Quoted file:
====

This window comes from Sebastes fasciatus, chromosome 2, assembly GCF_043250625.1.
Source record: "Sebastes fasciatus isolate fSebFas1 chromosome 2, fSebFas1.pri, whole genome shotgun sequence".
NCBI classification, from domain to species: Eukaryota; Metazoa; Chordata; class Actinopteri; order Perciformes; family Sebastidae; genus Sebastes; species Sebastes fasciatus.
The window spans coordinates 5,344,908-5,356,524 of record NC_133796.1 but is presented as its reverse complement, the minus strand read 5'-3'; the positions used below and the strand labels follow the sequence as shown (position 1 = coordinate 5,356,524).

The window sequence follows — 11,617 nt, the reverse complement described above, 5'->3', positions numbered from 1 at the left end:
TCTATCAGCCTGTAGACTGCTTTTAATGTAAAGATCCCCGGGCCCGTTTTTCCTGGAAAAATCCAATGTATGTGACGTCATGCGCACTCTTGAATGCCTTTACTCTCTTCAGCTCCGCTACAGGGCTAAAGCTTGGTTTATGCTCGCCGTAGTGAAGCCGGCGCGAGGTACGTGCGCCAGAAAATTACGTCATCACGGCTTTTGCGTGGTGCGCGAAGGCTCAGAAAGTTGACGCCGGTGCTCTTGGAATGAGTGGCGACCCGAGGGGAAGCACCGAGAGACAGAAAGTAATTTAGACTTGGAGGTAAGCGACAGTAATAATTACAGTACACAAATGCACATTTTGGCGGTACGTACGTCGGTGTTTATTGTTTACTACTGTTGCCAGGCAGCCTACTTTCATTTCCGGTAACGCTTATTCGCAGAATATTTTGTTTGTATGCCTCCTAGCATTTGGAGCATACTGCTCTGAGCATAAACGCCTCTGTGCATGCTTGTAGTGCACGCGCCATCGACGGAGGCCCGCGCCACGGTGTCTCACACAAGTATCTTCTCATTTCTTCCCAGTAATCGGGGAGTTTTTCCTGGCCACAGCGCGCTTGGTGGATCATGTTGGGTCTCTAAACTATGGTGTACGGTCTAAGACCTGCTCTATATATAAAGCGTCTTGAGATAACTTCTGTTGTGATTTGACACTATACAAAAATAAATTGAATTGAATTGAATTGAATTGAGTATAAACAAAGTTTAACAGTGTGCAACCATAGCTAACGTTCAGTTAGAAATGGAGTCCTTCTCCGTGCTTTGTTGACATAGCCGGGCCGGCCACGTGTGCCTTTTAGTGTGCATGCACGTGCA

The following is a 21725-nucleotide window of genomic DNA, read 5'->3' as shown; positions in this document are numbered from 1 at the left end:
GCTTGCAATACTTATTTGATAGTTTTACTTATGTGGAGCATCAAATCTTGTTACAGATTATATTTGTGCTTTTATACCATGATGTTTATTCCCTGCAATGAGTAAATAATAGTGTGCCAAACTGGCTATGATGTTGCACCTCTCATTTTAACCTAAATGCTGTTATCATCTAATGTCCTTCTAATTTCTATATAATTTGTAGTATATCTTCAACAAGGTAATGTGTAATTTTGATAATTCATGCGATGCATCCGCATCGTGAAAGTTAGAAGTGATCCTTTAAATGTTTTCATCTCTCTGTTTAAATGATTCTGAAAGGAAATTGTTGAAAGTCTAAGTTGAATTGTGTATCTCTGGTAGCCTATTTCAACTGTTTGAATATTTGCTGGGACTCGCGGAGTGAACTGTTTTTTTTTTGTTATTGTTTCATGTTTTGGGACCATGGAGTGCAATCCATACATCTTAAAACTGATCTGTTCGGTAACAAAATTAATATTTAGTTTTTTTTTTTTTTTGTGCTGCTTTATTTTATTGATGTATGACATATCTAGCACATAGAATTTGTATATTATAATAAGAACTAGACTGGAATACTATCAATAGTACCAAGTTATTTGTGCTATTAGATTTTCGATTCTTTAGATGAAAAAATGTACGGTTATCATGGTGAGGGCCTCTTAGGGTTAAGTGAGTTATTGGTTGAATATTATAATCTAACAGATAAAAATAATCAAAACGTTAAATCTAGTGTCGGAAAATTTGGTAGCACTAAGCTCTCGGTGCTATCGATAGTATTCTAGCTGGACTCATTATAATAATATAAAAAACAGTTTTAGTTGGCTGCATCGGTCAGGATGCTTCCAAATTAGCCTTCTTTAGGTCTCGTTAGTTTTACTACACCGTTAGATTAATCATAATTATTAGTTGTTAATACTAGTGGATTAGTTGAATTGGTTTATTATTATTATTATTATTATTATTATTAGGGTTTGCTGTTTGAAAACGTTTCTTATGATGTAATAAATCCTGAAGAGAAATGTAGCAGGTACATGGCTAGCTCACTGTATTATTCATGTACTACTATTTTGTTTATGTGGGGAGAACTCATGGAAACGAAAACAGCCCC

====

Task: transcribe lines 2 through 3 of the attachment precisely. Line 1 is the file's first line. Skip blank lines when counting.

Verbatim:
Source record: "Sebastes fasciatus isolate fSebFas1 chromosome 2, fSebFas1.pri, whole genome shotgun sequence".
NCBI classification, from domain to species: Eukaryota; Metazoa; Chordata; class Actinopteri; order Perciformes; family Sebastidae; genus Sebastes; species Sebastes fasciatus.